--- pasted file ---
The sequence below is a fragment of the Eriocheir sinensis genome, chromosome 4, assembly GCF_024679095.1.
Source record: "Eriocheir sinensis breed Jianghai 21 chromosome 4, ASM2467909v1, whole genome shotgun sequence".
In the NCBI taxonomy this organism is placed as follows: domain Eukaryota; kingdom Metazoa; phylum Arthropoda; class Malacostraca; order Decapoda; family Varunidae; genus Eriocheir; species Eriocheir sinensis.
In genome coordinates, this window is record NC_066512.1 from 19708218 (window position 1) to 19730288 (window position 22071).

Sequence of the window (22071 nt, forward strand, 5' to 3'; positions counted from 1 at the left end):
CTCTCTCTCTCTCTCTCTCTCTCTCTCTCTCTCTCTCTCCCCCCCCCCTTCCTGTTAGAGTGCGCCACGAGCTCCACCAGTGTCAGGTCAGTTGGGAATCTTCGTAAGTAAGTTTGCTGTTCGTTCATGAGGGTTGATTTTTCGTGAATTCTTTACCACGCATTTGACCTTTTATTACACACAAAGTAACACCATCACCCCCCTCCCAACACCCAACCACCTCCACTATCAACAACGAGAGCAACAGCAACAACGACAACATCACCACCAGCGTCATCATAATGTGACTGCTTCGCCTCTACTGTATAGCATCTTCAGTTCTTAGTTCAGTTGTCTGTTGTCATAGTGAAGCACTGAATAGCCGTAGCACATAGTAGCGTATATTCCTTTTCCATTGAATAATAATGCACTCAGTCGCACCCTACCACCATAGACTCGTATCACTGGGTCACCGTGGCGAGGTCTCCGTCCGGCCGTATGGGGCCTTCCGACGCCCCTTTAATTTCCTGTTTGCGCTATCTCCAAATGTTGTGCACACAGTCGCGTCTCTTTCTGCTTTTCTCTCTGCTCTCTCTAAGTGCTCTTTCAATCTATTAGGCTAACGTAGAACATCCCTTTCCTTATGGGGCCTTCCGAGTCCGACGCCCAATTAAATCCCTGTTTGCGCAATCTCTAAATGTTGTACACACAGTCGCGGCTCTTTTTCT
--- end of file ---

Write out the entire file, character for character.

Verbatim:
The sequence below is a fragment of the Eriocheir sinensis genome, chromosome 4, assembly GCF_024679095.1.
Source record: "Eriocheir sinensis breed Jianghai 21 chromosome 4, ASM2467909v1, whole genome shotgun sequence".
In the NCBI taxonomy this organism is placed as follows: domain Eukaryota; kingdom Metazoa; phylum Arthropoda; class Malacostraca; order Decapoda; family Varunidae; genus Eriocheir; species Eriocheir sinensis.
In genome coordinates, this window is record NC_066512.1 from 19708218 (window position 1) to 19730288 (window position 22071).

Sequence of the window (22071 nt, forward strand, 5' to 3'; positions counted from 1 at the left end):
CTCTCTCTCTCTCTCTCTCTCTCTCTCTCTCTCTCTCTCCCCCCCCCCTTCCTGTTAGAGTGCGCCACGAGCTCCACCAGTGTCAGGTCAGTTGGGAATCTTCGTAAGTAAGTTTGCTGTTCGTTCATGAGGGTTGATTTTTCGTGAATTCTTTACCACGCATTTGACCTTTTATTACACACAAAGTAACACCATCACCCCCCTCCCAACACCCAACCACCTCCACTATCAACAACGAGAGCAACAGCAACAACGACAACATCACCACCAGCGTCATCATAATGTGACTGCTTCGCCTCTACTGTATAGCATCTTCAGTTCTTAGTTCAGTTGTCTGTTGTCATAGTGAAGCACTGAATAGCCGTAGCACATAGTAGCGTATATTCCTTTTCCATTGAATAATAATGCACTCAGTCGCACCCTACCACCATAGACTCGTATCACTGGGTCACCGTGGCGAGGTCTCCGTCCGGCCGTATGGGGCCTTCCGACGCCCCTTTAATTTCCTGTTTGCGCTATCTCCAAATGTTGTGCACACAGTCGCGTCTCTTTCTGCTTTTCTCTCTGCTCTCTCTAAGTGCTCTTTCAATCTATTAGGCTAACGTAGAACATCCCTTTCCTTATGGGGCCTTCCGAGTCCGACGCCCAATTAAATCCCTGTTTGCGCAATCTCTAAATGTTGTACACACAGTCGCGGCTCTTTTTCT